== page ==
The authors reply
Our study (1), recently published in Critical Care Medicine, is based on fundamental fluid dynamics and rigorous mathematical analyses (2). We derived the intrinsic frequency (IF) concept (3) from experiments and simulations and subsequently demonstrated the correlation between IF and left ventricle (LV) systolic function (3). Estimation of LV ejection fraction (LVEF) based on the IF of the arterial waveform was a logical next step. We disagree with Michard et al (4) that echocardiography remains the gold standard technique to accurately assess LVEF. Though echocardiography is ubiquitous, numerous studies have shown the superiority of MRI over echocardiography for assessing LVEF and LV volumes (see references in Table 2 of Pahlevan et al ). The criticism by Michard et al (4) of using MRI as the reference for our derived LVEF therefore seems at odds with established knowledge ([5, 6] and references within), based on which we specifically chose MRI as the most accurate method to study the relationship of IF to LVEF ("…MRI as the reference standard for assessment of global LV function" ). We reported r values to be consistent with previously reported comparison studies of LVEF (references in Table 2 of ). In this respect, we are puzzled by conversion of r value to r2 in the letter by Michard et al (4). They argued that our r2 is low but failed to show a basis for comparison. We emphasize that based on data presented in our Table 2 (1) (which summarizes other relevant clinical studies), the r value of our results is comparable with r values reported for 2D-echocardiogram. Multiple studies ( and references in Table 2 of ) have reported limits of agreement (LOA) of 2D-echocardiography compared with MRI and radionuclide ventriculography (RNV) to be around ±20%. Therefore, the LOA of ±19.1% for our iPhone method is a very reasonable value considering its cost and ease-of-use in comparison with 2D-echo. The same drawback that Michard et al (4) mentioned about our LOA is also applicable to 2D-echo. For example, we refer to LOA of 2D-echo when it was compared to RNV (LOA = –27%, +12%) and MRI (LOA = –24%, +20%) in the study by Bellenger et al (5) in heart failure (HF) patients. Furthermore, our correlation (r = 0.74) and LOA (±19.1%) are well within the range of 2D-echo correlation and LOA as reported by multiple investigators (Table 2 in ). We acknowledged that further studies with more patients with lower LVEF (specially ejection fraction < 20) are required to assess sensitivity and specificity of IF accurately. In order to help readers judge the screening value of our iPhone method, we provided the boxplot (Fig. 1) based on the data presented in Figure 2 of Pahlevan et al (1). Further studies are required to confirm and validate our proposed technology before introducing it to the market. However, we believe that an r value of 0.74 and LOA equals to ±19.1% is a reasonable start for a new technology; importantly, the higher r value for HF patients suggests the potential for IF to be used to adjust medicines and prevent readmissions. We look forward to optimizing the IF method for clinical use based on ongoing research.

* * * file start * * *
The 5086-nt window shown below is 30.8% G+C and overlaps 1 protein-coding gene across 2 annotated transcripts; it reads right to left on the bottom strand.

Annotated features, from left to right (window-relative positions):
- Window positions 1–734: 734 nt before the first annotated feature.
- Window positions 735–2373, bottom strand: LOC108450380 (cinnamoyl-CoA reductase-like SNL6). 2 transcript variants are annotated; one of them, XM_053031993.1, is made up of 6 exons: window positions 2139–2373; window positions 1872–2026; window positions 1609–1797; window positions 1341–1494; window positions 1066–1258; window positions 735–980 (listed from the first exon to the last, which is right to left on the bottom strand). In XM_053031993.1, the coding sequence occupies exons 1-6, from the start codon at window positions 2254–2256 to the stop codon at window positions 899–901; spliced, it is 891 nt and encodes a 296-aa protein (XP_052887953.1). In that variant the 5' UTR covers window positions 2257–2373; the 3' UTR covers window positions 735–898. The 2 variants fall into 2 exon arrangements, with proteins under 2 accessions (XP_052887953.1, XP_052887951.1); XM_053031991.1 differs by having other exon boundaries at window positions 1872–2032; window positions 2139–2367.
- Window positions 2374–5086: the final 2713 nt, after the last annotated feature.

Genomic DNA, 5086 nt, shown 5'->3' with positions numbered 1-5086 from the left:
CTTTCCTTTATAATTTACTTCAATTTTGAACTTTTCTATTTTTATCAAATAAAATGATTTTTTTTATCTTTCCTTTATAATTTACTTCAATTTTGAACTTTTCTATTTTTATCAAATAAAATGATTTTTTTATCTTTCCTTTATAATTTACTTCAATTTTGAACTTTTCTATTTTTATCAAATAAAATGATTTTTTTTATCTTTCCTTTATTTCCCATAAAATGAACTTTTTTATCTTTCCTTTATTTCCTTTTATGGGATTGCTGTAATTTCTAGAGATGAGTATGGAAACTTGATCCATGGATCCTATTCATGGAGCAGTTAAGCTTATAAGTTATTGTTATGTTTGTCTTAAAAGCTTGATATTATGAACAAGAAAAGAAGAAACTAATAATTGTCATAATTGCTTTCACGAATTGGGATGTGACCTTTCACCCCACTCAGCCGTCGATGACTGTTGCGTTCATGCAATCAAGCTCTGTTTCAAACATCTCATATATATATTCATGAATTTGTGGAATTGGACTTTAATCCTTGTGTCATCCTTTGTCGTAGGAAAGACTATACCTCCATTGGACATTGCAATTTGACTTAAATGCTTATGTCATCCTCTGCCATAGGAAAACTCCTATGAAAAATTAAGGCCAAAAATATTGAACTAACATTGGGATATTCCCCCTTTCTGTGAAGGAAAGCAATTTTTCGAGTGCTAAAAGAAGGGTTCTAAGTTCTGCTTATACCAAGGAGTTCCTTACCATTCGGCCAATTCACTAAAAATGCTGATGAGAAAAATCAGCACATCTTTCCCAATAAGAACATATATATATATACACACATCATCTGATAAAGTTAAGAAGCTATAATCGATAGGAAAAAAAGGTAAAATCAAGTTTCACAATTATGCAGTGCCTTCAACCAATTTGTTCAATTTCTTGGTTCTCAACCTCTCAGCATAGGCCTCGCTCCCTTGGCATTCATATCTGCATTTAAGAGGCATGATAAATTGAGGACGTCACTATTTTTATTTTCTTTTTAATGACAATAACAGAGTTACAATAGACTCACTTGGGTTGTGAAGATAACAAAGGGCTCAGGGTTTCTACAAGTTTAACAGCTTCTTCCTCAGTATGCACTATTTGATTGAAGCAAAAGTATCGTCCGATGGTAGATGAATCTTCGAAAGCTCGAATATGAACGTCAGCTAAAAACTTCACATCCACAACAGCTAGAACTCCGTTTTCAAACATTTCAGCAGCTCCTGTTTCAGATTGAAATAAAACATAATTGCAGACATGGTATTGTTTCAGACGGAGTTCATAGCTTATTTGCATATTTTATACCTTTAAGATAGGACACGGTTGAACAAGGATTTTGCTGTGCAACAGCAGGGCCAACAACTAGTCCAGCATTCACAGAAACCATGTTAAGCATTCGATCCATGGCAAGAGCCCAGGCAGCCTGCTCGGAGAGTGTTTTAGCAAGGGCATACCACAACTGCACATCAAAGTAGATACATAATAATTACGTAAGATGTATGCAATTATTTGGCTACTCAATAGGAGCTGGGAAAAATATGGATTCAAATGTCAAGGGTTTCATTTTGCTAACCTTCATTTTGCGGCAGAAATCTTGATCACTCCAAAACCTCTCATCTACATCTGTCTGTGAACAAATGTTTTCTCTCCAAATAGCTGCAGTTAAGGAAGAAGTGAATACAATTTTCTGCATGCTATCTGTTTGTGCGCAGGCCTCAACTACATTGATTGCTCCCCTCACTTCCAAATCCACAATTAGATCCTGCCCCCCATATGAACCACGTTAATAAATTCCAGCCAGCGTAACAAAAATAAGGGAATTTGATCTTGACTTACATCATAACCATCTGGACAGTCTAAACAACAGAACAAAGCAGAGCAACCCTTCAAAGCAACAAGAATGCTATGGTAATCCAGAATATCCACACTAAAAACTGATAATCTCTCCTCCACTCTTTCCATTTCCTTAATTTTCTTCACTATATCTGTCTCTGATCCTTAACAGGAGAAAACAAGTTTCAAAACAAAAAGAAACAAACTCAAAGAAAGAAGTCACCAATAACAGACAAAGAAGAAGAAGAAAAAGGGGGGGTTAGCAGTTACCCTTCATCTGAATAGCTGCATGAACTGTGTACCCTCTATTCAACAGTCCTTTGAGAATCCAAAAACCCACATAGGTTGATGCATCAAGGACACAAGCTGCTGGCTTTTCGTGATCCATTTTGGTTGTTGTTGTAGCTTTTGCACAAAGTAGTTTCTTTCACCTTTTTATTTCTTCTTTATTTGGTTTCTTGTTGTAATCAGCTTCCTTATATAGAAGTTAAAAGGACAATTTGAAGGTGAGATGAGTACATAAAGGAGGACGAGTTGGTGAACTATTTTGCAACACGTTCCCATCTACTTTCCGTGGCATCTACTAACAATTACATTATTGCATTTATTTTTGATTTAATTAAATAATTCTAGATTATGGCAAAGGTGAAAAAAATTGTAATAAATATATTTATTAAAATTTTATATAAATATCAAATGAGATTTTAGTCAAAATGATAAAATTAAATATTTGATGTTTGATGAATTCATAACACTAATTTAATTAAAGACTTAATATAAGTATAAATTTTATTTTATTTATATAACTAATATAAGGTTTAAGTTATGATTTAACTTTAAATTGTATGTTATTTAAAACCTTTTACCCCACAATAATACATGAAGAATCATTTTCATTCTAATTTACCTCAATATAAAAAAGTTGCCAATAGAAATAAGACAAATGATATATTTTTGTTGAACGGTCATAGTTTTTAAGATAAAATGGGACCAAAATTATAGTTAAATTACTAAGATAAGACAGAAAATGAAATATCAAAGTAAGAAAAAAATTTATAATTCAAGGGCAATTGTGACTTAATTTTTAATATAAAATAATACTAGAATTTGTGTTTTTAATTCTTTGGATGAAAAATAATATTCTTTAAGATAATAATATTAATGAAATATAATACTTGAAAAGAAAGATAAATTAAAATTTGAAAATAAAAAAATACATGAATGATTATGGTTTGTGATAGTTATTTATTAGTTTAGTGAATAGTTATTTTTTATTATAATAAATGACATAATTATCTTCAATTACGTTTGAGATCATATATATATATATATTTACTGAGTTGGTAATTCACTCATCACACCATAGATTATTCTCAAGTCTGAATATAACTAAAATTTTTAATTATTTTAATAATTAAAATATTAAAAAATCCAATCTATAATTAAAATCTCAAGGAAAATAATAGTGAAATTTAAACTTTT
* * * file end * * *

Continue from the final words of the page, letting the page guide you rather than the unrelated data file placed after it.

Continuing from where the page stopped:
© 2017 Lippincott, Williams & Wilkins.